“Sweatshops still make your clothes,” Salon, March 21, 2013. The student anti-sweatshop movement and other committed activists, like Charles Kernaghan, brought the issue of workplace abuse and wage theft in the international garment industry to the attention of Americans. In recent years the issue has fallen out of the news, but that doesn’t mean the abuses have ended. My update and the glimmer of hope represented by the still active student movement.
“Last Public Transit System Using Tokens to Give Up the Clink,” Next City, February 20, 2013. After years of awkward delays, this year the Southeastern Pennsylvania Transportation Authority (SEPTA) announced that it was really, actually going to get rid of tokens and phase in a smart payment technology system. Seriously, guys. The article got a ridiculous amount of attention in the region, most of it from those who strongly disputed the idea that SEPTA would ever join the 21st century.
“The Fight for the Mount Laurel Doctrine,” Next City, February 4, 2013. The postwar history of New Jersey is defined, in large part, by the booming suburbs and the withering cities. In the midst of of one of the densest and most urbanized states, actual cities aren’t doing so well. And that’s largely because of the policy choices made by predominantly white communities and their policymakers. The Mount Laurel Doctrine is meant to combat these tendencies, but Chris Christie seems determined to destroy it.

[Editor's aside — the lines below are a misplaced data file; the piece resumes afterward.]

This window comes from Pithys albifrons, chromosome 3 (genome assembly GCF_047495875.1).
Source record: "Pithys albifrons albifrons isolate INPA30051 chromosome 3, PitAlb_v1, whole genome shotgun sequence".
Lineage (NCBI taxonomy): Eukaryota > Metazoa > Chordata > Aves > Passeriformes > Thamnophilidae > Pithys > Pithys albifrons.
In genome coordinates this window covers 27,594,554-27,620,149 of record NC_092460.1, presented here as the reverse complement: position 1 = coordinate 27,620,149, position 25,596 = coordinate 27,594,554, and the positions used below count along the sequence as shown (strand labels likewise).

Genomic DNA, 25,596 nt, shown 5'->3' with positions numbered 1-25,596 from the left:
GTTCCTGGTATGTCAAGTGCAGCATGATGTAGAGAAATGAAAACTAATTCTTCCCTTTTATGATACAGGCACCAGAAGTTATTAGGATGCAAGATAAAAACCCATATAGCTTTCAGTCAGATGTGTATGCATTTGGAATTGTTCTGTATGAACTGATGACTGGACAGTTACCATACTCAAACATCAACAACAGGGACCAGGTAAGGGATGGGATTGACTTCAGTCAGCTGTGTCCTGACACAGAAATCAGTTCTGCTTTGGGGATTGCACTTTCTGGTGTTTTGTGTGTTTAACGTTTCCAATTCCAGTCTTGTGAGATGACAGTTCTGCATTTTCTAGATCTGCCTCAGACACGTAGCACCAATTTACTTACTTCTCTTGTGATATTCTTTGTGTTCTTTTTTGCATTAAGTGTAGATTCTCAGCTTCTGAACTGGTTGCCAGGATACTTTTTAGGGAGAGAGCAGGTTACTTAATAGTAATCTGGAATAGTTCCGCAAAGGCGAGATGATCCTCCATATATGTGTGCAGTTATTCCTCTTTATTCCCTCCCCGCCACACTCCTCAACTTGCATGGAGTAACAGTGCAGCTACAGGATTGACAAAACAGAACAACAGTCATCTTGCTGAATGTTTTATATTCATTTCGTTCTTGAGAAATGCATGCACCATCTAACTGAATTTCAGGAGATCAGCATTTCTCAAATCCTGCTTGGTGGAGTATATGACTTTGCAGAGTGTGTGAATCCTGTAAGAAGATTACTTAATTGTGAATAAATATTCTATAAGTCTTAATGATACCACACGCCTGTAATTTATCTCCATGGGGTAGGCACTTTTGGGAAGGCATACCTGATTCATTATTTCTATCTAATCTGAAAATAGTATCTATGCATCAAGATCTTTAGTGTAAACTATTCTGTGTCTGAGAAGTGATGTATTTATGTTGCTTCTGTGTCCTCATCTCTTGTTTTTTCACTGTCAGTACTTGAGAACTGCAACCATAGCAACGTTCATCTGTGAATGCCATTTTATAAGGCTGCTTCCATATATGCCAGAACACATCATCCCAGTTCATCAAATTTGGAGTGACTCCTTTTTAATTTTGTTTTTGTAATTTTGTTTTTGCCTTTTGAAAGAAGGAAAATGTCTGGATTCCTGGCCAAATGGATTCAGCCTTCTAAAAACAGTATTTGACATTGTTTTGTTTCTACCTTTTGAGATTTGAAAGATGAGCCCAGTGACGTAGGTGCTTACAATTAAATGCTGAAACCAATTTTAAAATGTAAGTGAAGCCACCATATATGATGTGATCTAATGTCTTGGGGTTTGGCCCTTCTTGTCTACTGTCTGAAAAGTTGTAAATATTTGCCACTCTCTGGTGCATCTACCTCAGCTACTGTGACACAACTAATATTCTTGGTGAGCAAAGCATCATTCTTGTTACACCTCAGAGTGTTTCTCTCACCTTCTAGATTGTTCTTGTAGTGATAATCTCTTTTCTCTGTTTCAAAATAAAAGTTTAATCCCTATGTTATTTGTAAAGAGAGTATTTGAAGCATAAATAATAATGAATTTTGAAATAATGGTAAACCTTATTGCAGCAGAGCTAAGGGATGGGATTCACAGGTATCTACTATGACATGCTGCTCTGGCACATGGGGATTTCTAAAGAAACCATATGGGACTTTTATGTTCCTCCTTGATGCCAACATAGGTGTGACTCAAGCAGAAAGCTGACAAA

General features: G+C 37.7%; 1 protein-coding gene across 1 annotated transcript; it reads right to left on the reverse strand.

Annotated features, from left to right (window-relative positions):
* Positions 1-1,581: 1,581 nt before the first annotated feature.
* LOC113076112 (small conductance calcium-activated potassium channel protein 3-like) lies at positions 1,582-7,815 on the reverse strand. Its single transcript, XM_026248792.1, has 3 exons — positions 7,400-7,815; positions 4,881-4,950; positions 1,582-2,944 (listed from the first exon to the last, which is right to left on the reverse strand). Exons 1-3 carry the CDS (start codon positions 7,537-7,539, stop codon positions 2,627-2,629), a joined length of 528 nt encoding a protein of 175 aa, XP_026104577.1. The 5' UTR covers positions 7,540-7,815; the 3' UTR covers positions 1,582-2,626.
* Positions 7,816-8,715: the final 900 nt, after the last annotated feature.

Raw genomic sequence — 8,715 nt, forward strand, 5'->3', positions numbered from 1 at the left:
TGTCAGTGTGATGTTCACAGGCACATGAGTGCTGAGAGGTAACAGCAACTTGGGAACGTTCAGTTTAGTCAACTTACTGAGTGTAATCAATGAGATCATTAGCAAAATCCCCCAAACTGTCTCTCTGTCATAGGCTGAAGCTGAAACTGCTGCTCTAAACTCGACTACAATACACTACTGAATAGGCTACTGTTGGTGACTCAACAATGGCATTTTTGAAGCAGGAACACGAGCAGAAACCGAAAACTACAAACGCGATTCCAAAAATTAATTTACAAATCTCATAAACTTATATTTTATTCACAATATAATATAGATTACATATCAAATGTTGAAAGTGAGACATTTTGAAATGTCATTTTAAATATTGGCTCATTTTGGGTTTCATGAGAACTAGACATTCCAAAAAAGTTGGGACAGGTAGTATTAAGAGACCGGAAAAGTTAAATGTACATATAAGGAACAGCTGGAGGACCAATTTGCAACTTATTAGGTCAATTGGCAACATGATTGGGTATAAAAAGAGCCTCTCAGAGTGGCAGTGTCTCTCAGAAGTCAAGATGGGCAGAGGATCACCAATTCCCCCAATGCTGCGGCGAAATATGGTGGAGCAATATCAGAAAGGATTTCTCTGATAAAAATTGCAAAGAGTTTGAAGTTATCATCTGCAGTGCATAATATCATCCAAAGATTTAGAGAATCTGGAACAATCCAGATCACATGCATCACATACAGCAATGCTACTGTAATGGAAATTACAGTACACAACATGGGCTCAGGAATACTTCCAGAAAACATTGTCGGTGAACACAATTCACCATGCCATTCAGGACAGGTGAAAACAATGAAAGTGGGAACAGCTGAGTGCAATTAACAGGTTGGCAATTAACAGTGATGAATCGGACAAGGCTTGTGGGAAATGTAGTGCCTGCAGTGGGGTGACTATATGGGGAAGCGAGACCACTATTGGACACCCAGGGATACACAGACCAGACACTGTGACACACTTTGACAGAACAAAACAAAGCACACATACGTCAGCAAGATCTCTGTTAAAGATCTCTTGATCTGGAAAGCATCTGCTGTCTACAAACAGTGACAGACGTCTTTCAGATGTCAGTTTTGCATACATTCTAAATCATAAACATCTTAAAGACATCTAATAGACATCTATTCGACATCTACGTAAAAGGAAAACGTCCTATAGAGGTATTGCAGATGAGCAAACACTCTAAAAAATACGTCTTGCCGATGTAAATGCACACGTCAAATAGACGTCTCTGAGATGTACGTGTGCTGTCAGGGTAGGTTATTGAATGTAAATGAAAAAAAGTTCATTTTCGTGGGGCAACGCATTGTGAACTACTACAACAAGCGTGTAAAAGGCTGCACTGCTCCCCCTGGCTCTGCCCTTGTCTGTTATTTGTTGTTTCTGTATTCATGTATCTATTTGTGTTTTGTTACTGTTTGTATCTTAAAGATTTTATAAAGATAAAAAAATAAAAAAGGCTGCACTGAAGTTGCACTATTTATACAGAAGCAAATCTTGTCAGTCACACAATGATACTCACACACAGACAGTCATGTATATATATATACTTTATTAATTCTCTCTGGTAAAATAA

“Why Do Murder Rates Spike in Some Cities and Plummet In Others?,” Next City, January 9, 2013. In 2012 New York City and Washington D.C. saw their murder rates plunge to new lows after years of declines. Both cities used to be infamous for their violence. Cities like Detroit, Chicago, and Philadelphia have seen declines too, but they’ve mostly flattened out now and all are still subject to spikes in homicide numbers. I try to figure out what explains why.
“Urgent Care: Recovering from the Urban Hospital Addiction,” Next City, December 10, 2012. This 4,000 word piece explores the innovative strategies being used to improve healthcare outcomes and reduce costs in poor urban areas–Trenton, New Jersey specifically. But the article is also about why it will be so much harder to bring similar models to cities that rely on an “eds and meds” economic model to fuel their urban recoveries.
“‘Once Upon a Time Machine’ and its Philadelphia roots,” The Philadelphia Inquirer, November 11, 2012. A bunch of comic book nerds started hanging out in the stairwell of their apartment building (the better to shield slumbering partners from their beer-fueled chatter) and now, a few years later, they’ve been published by one of the leading comic book companies and have their own store. This is how Phillybrought them together.